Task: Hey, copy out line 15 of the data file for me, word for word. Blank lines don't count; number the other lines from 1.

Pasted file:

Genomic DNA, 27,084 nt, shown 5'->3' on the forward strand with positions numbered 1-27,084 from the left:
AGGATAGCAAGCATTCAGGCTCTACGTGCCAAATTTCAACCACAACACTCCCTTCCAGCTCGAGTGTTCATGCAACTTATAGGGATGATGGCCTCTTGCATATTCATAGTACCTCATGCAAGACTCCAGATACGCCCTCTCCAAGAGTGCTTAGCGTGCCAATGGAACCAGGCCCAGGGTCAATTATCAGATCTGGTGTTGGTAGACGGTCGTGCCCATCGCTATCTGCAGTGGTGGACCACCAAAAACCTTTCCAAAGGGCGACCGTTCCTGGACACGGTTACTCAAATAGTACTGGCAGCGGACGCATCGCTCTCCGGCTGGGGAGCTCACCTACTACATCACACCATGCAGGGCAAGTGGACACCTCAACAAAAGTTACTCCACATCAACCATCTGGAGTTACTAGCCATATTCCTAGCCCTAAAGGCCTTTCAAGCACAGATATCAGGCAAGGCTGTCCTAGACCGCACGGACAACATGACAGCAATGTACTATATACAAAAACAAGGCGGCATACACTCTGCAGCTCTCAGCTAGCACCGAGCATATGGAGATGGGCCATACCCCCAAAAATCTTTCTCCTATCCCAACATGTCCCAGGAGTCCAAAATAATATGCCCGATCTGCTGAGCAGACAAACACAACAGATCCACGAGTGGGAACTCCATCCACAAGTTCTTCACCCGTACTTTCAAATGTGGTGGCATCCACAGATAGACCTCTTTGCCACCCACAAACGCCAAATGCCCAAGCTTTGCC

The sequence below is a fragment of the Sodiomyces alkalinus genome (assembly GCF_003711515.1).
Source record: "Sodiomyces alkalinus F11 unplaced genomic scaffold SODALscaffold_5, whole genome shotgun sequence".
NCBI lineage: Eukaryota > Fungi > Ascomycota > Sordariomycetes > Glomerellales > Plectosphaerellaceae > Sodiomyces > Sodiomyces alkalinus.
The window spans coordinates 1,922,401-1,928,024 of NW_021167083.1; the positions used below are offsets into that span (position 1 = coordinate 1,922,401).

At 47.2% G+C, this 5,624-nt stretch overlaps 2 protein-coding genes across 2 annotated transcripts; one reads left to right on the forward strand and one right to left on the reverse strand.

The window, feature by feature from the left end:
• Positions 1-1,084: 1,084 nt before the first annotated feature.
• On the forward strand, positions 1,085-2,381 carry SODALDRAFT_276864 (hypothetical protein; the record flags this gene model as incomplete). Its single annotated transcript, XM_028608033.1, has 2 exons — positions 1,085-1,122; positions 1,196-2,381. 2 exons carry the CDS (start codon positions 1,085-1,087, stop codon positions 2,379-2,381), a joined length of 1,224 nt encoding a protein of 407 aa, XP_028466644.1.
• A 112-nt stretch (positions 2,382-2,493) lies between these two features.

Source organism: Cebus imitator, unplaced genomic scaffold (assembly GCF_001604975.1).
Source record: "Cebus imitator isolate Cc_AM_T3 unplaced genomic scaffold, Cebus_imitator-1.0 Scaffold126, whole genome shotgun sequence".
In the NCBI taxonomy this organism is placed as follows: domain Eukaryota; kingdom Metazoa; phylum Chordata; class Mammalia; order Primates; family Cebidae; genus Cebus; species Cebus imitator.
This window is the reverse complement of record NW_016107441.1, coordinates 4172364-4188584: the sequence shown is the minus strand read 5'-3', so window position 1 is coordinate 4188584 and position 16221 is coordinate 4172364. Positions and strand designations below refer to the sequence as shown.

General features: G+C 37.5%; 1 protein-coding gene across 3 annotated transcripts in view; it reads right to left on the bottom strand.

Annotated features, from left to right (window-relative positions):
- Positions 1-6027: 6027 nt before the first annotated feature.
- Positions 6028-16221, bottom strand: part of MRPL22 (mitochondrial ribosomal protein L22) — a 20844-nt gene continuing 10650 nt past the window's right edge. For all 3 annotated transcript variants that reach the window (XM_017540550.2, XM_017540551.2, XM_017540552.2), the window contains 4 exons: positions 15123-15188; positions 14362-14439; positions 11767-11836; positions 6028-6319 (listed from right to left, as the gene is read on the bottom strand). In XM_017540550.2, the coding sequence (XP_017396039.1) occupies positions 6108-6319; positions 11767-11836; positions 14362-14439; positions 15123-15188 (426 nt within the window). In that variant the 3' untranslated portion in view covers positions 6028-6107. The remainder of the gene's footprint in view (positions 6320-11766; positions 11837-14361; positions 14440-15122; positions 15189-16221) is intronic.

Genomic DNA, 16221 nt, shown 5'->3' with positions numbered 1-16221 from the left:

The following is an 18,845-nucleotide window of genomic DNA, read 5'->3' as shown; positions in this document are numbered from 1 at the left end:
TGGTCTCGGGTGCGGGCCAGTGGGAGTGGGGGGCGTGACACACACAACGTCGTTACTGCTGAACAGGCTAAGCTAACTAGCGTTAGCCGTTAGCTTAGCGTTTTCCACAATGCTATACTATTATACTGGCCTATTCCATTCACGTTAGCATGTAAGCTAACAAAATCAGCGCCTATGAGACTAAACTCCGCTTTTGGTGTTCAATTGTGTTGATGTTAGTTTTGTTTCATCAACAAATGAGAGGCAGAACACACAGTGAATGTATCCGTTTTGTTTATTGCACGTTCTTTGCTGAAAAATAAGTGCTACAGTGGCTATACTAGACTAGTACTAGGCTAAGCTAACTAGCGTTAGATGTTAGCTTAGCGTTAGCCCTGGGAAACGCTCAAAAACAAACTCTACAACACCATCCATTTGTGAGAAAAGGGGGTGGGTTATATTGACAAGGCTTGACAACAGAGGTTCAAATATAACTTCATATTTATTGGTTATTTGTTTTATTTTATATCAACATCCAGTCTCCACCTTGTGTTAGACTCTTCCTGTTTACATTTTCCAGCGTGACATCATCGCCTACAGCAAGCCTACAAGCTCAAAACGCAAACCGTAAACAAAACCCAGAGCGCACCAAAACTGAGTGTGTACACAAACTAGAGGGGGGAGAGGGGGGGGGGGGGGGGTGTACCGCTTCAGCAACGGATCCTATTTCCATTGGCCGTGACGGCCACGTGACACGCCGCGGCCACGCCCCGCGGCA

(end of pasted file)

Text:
This window is the reverse complement of record NW_016107441.1, coordinates 4172364-4188584: the sequence shown is the minus strand read 5'-3', so window position 1 is coordinate 4188584 and position 16221 is coordinate 4172364. Positions and strand designations below refer to the sequence as shown.